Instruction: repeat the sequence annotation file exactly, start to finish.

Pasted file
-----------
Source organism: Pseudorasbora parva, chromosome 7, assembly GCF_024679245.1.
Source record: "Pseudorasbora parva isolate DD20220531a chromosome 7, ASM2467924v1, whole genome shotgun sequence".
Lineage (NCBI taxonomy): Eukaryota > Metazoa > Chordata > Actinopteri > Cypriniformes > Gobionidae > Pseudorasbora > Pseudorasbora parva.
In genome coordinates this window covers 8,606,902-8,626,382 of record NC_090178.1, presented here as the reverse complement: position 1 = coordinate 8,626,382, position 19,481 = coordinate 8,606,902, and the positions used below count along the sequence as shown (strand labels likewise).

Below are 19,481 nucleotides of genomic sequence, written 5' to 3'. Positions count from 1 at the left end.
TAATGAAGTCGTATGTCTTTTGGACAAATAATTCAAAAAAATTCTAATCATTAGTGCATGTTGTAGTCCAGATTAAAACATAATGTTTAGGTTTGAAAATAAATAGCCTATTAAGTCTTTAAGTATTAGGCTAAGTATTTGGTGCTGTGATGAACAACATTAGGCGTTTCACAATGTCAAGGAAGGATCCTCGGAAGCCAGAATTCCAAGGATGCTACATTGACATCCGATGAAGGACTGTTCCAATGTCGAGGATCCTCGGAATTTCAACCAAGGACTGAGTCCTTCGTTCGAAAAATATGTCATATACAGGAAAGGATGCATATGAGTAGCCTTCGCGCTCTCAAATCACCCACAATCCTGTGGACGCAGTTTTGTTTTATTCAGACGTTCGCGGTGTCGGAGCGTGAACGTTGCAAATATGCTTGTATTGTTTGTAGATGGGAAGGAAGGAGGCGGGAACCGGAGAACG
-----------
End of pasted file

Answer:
Source organism: Pseudorasbora parva, chromosome 7, assembly GCF_024679245.1.
Source record: "Pseudorasbora parva isolate DD20220531a chromosome 7, ASM2467924v1, whole genome shotgun sequence".
Lineage (NCBI taxonomy): Eukaryota > Metazoa > Chordata > Actinopteri > Cypriniformes > Gobionidae > Pseudorasbora > Pseudorasbora parva.
In genome coordinates this window covers 8,606,902-8,626,382 of record NC_090178.1, presented here as the reverse complement: position 1 = coordinate 8,626,382, position 19,481 = coordinate 8,606,902, and the positions used below count along the sequence as shown (strand labels likewise).

Below are 19,481 nucleotides of genomic sequence, written 5' to 3'. Positions count from 1 at the left end.
TAATGAAGTCGTATGTCTTTTGGACAAATAATTCAAAAAAATTCTAATCATTAGTGCATGTTGTAGTCCAGATTAAAACATAATGTTTAGGTTTGAAAATAAATAGCCTATTAAGTCTTTAAGTATTAGGCTAAGTATTTGGTGCTGTGATGAACAACATTAGGCGTTTCACAATGTCAAGGAAGGATCCTCGGAAGCCAGAATTCCAAGGATGCTACATTGACATCCGATGAAGGACTGTTCCAATGTCGAGGATCCTCGGAATTTCAACCAAGGACTGAGTCCTTCGTTCGAAAAATATGTCATATACAGGAAAGGATGCATATGAGTAGCCTTCGCGCTCTCAAATCACCCACAATCCTGTGGACGCAGTTTTGTTTTATTCAGACGTTCGCGGTGTCGGAGCGTGAACGTTGCAAATATGCTTGTATTGTTTGTAGATGGGAAGGAAGGAGGCGGGAACCGGAGAACG